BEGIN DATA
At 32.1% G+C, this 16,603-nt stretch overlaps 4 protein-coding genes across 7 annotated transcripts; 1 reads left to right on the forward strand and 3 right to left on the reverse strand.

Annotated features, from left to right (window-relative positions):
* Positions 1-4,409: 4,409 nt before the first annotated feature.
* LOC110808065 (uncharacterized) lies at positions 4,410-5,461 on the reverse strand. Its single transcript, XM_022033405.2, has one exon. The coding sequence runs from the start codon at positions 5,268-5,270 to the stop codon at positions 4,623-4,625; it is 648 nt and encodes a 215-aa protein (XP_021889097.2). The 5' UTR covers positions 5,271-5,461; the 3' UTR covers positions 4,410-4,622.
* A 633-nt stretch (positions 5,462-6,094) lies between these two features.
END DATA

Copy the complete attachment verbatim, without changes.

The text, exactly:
At 32.1% G+C, this 16,603-nt stretch overlaps 4 protein-coding genes across 7 annotated transcripts; 1 reads left to right on the forward strand and 3 right to left on the reverse strand.

Annotated features, from left to right (window-relative positions):
* Positions 1-4,409: 4,409 nt before the first annotated feature.
* LOC110808065 (uncharacterized) lies at positions 4,410-5,461 on the reverse strand. Its single transcript, XM_022033405.2, has one exon. The coding sequence runs from the start codon at positions 5,268-5,270 to the stop codon at positions 4,623-4,625; it is 648 nt and encodes a 215-aa protein (XP_021889097.2). The 5' UTR covers positions 5,271-5,461; the 3' UTR covers positions 4,410-4,622.
* A 633-nt stretch (positions 5,462-6,094) lies between these two features.